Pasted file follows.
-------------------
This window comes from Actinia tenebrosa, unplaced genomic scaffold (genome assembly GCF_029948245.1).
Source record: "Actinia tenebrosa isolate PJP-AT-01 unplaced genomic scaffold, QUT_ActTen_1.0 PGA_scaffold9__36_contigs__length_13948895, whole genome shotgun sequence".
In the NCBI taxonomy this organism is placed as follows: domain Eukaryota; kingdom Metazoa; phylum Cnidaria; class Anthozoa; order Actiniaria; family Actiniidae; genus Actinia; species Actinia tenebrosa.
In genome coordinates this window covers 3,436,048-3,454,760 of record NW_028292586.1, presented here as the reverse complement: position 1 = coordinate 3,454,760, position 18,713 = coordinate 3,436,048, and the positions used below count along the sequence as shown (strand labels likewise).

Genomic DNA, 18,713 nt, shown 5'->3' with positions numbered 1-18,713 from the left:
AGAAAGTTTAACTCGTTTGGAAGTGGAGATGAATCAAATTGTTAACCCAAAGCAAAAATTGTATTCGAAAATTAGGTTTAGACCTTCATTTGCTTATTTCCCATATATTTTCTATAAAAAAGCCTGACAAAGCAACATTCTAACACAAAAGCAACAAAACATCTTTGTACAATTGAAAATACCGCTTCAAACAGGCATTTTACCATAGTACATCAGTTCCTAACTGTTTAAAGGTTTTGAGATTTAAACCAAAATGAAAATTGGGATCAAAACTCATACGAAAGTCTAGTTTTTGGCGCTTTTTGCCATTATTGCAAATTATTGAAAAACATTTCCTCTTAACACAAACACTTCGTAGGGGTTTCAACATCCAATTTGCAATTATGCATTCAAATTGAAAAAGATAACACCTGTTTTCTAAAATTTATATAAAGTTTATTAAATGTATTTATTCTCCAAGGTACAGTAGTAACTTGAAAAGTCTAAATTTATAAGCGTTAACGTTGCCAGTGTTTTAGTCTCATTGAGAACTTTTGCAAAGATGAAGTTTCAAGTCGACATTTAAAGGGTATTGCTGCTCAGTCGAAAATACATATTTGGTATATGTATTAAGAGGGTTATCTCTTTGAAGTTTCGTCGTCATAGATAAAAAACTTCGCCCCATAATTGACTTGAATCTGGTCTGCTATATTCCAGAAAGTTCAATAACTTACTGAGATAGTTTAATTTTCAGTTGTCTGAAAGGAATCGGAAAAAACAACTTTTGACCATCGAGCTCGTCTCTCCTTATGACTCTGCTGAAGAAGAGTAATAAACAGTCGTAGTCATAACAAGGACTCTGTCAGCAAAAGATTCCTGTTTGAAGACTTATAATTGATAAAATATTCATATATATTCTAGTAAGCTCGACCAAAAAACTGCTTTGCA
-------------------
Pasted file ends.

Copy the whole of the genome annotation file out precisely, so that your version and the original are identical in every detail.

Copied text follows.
This window comes from Actinia tenebrosa, unplaced genomic scaffold (genome assembly GCF_029948245.1).
Source record: "Actinia tenebrosa isolate PJP-AT-01 unplaced genomic scaffold, QUT_ActTen_1.0 PGA_scaffold9__36_contigs__length_13948895, whole genome shotgun sequence".
In the NCBI taxonomy this organism is placed as follows: domain Eukaryota; kingdom Metazoa; phylum Cnidaria; class Anthozoa; order Actiniaria; family Actiniidae; genus Actinia; species Actinia tenebrosa.
In genome coordinates this window covers 3,436,048-3,454,760 of record NW_028292586.1, presented here as the reverse complement: position 1 = coordinate 3,454,760, position 18,713 = coordinate 3,436,048, and the positions used below count along the sequence as shown (strand labels likewise).

Genomic DNA, 18,713 nt, shown 5'->3' with positions numbered 1-18,713 from the left:
AGAAAGTTTAACTCGTTTGGAAGTGGAGATGAATCAAATTGTTAACCCAAAGCAAAAATTGTATTCGAAAATTAGGTTTAGACCTTCATTTGCTTATTTCCCATATATTTTCTATAAAAAAGCCTGACAAAGCAACATTCTAACACAAAAGCAACAAAACATCTTTGTACAATTGAAAATACCGCTTCAAACAGGCATTTTACCATAGTACATCAGTTCCTAACTGTTTAAAGGTTTTGAGATTTAAACCAAAATGAAAATTGGGATCAAAACTCATACGAAAGTCTAGTTTTTGGCGCTTTTTGCCATTATTGCAAATTATTGAAAAACATTTCCTCTTAACACAAACACTTCGTAGGGGTTTCAACATCCAATTTGCAATTATGCATTCAAATTGAAAAAGATAACACCTGTTTTCTAAAATTTATATAAAGTTTATTAAATGTATTTATTCTCCAAGGTACAGTAGTAACTTGAAAAGTCTAAATTTATAAGCGTTAACGTTGCCAGTGTTTTAGTCTCATTGAGAACTTTTGCAAAGATGAAGTTTCAAGTCGACATTTAAAGGGTATTGCTGCTCAGTCGAAAATACATATTTGGTATATGTATTAAGAGGGTTATCTCTTTGAAGTTTCGTCGTCATAGATAAAAAACTTCGCCCCATAATTGACTTGAATCTGGTCTGCTATATTCCAGAAAGTTCAATAACTTACTGAGATAGTTTAATTTTCAGTTGTCTGAAAGGAATCGGAAAAAACAACTTTTGACCATCGAGCTCGTCTCTCCTTATGACTCTGCTGAAGAAGAGTAATAAACAGTCGTAGTCATAACAAGGACTCTGTCAGCAAAAGATTCCTGTTTGAAGACTTATAATTGATAAAATATTCATATATATTCTAGTAAGCTCGACCAAAAAACTGCTTTGCA